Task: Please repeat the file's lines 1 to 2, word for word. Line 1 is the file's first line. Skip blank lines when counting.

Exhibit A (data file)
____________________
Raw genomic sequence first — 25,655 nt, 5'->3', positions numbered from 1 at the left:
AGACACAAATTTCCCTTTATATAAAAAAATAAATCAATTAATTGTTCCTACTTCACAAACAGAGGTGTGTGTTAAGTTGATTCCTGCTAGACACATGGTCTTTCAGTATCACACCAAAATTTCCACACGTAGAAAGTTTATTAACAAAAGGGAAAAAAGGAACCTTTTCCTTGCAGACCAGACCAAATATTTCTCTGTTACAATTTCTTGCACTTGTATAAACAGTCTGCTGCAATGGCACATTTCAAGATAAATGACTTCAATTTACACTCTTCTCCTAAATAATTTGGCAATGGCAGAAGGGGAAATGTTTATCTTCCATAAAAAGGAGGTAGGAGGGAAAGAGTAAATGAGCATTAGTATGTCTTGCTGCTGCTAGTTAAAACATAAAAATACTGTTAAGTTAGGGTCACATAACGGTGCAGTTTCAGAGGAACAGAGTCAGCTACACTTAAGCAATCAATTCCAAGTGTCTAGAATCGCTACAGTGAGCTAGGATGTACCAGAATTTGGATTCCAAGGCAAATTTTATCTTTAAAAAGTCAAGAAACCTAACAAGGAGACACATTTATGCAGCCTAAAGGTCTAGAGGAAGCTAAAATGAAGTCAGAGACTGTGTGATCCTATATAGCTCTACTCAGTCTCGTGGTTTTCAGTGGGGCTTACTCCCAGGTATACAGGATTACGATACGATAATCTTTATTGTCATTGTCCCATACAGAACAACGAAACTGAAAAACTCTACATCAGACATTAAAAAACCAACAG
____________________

Raw genomic sequence first — 25,655 nt, 5'->3', positions numbered from 1 at the left:
AGACACAAATTTCCCTTTATATAAAAAAATAAATCAATTAATTGTTCCTACTTCACAAACAGAGGTGTGTGTTAAGTTGATTCCTGCTAGACACATGGTCTTTCAGTATCACACCAAAATTTCCACACGTAGAAAGTTTATTAACAAAAGGGAAAAAAGGAACCTTTTCCTTGCAGACCAGACCAAATATTTCTCTGTTACAATTTCTTGCACTTGTATAAACAGTCTGCTGCAATGGCACATTTCAAGATAAATGACTTCAATTTACACTCTTCTCCTAAATAATTTGGCAATGGCAGAAGGGGAAATGTTTATCTTCCATAAAAAGGAGGTAGGAGGGAAAGAGTAAATGAGCATTAGTATGTCTTGCTGCTGCTAGTTAAAACATAAAAATACTGTTAAGTTAGGGTCACATAACGGTGCAGTTTCAGAGGAACAGAGTCAGCTACACTTAAGCAATCAATTCCAAGTGTCTAGAATCGCTACAGTGAGCTAGGATGTACCAGAATTTGGATTCCAAGGCAAATTTTATCTTTAAAAAGTCAAGAAACCTAACAAGGAGACACATTTATGCAGCCTAAAGGTCTAGAGGAAGCTAAAATGAAGTCAGAGACTGTGTGATCCTATATAGCTCTACTCAGTCTCGTGGTTTTCAGTGGGGCTTACTCCCAGGTATACAGGATTACGATACGATAATCTTTATTGTCATTGTCCCATACAGAACAACGAAACTGAAAAACTCTACATCAGACATTAAAAAACCAACAG